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EPA orders Aguadilla mall developer to comply with Clean Water Act

The U.S. Environmental Protection Agency (EPA) recently ordered the Kanaan Corporation to comply with critical Clean Water Act permitting and pollution reduction measures to address discharges of stormwater from a 19-acre site in Aguadilla, where the developer is building a commercial center.

This order is the latest in a series of enforcement actions taken by EPA to address stormwater violations from construction sites throughout the island.

EPA considers it a priority to assure compliance with the Clean Water Act due to increased construction activity across Puerto Rico, especially in coastal areas, it stated.

“Polluted stormwater harms waterbodies used for fishing and swimming and that provide critical habitat for marine life in Puerto Rico, so it’s imperative developers manage stormwater from construction sites in accordance with the Clean Water Act,” said EPA Regional Administrator Lisa F. Garcia.

“This order embodies EPA’s continued commitment to holding companies accountable when they violate critical laws that protect clean water and public health,” she said.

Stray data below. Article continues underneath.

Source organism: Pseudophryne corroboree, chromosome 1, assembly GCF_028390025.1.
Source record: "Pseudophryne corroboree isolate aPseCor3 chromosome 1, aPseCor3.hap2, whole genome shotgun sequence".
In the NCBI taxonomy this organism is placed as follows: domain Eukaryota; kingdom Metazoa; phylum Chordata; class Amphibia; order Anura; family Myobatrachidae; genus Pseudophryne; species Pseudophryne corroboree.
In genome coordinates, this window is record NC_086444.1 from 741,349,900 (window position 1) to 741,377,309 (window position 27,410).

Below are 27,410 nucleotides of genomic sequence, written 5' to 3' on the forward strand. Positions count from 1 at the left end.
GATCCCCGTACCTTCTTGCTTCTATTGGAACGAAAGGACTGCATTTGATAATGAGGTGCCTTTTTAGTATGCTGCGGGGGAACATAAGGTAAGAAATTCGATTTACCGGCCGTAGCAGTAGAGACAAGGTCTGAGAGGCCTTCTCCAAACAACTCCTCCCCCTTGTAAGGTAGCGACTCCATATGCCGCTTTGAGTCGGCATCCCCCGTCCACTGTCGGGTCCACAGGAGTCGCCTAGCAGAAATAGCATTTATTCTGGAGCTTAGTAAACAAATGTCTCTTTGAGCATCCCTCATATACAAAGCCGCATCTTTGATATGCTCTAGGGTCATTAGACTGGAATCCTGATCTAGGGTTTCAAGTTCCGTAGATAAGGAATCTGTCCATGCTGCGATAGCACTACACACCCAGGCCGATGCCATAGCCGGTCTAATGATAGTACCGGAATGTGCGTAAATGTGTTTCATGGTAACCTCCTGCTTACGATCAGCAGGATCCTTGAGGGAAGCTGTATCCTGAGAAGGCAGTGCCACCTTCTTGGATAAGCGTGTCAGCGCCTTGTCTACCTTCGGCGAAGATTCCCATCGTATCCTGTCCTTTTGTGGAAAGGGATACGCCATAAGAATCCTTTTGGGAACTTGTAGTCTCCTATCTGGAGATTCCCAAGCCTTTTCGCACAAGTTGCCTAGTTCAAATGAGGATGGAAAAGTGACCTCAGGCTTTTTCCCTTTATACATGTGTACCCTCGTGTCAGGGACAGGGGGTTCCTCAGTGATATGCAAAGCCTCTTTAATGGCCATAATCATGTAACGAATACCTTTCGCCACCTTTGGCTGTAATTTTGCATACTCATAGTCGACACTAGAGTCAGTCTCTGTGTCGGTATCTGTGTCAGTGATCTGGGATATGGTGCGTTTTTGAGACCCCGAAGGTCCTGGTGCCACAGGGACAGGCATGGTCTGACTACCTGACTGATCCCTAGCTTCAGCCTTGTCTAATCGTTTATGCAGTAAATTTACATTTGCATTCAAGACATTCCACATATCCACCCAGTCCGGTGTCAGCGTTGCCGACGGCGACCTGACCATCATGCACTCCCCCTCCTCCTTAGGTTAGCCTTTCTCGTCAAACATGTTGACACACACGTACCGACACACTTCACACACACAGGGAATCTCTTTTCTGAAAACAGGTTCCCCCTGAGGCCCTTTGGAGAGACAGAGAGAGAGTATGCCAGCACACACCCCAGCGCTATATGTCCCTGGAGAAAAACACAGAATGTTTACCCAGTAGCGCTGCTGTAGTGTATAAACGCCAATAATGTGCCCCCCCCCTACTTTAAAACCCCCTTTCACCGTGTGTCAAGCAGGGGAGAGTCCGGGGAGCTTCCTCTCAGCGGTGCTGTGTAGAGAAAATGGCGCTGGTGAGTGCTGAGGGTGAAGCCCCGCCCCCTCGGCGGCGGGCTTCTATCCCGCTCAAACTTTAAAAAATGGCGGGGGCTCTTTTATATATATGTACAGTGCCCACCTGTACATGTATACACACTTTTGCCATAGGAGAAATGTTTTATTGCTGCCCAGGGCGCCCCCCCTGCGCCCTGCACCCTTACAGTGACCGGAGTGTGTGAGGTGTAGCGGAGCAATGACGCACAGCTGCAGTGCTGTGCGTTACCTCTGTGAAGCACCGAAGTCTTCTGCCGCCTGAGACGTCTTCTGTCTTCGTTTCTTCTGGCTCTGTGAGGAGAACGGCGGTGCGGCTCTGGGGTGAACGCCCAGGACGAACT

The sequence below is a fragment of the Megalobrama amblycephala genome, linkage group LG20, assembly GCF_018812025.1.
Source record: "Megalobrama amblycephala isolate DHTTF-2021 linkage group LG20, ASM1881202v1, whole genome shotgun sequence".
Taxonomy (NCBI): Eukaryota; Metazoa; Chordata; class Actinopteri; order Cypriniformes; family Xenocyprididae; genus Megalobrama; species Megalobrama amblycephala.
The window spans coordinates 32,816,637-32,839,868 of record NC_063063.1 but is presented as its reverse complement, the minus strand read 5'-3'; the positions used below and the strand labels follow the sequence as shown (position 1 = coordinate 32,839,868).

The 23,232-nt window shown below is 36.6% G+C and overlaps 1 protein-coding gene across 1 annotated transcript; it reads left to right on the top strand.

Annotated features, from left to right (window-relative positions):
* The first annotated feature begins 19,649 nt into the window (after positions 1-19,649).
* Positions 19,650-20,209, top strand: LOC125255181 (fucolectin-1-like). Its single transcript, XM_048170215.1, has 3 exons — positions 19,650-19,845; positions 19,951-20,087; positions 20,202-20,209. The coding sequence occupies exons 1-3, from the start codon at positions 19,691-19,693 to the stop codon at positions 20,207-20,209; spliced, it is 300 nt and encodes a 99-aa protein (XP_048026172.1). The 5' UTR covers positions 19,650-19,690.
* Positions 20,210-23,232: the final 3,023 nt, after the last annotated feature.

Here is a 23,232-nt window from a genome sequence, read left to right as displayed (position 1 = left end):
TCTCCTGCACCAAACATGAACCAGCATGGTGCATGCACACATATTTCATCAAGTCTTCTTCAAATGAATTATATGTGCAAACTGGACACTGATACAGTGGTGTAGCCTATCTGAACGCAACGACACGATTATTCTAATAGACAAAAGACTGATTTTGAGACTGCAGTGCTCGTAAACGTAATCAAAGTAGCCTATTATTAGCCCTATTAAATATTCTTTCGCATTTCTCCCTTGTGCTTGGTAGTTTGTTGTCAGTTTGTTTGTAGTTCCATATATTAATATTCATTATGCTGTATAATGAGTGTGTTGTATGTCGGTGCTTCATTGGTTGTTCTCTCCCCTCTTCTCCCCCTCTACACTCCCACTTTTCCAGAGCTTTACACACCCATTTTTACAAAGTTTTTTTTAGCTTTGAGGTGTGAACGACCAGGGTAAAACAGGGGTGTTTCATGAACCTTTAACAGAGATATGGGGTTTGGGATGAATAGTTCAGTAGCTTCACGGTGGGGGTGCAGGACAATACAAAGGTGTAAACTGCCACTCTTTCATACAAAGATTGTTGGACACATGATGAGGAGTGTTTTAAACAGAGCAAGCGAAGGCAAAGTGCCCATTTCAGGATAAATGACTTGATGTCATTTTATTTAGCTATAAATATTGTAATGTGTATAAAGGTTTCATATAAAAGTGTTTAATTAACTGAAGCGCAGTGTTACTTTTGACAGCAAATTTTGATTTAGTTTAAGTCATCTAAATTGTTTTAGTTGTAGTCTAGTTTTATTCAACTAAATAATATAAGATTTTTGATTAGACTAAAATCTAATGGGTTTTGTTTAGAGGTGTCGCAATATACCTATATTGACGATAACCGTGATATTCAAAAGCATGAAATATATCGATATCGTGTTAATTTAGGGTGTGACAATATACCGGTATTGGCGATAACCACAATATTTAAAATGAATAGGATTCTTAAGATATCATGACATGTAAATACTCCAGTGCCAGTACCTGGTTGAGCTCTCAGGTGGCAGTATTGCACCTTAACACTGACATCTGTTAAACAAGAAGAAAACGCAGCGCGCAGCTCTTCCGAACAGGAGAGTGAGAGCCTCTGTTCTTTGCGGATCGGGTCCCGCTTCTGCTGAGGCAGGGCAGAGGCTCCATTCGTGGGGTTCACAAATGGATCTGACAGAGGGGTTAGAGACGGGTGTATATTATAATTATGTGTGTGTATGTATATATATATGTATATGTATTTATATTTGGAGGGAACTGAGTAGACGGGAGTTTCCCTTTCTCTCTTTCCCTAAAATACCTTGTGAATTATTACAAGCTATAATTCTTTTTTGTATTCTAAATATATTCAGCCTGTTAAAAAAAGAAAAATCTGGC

An EPA inspection earlier this year found that Kanaan lacked the proper Clean Water Act permits for discharges of stormwater from a site associated with the construction of the proposed Plaza Noroeste Shopping Mall on PR-2 in the Corrales sector of Aguadilla.

Kanaan has been discharging polluted stormwater from the site into a sewer system owned and operated by the Puerto Rico Department of Transportation and Public Works, which is connected to a creek that flows to the Culebrinas River and ultimately into the Atlantic Ocean.

The EPA has ordered Kanaan to develop a plan to fully implement erosion and sediments controls for the site in Aguadilla and apply for a new permit under the Clean Water Act’s National Pollutant Discharge Elimination System.

The EPA’s order also requires Kanaan to stabilize certain areas at the site and control the spread of dust.

When it rains, stormwater washes over the loose soil on a construction site, along with various materials and products stored outside. As stormwater flows over the site, it can pick up pollutants like sediment, debris, and chemicals from that loose soil and transport them to nearby storm sewer systems or directly into rivers, lakes, or coastal waters.

“The EPA works with construction site operators to make sure they have the proper stormwater controls in place so that construction can proceed in a way that protects your community’s clean water and the surrounding environment,” the agency stated in a release.

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This story was written by our staff based on a press release.

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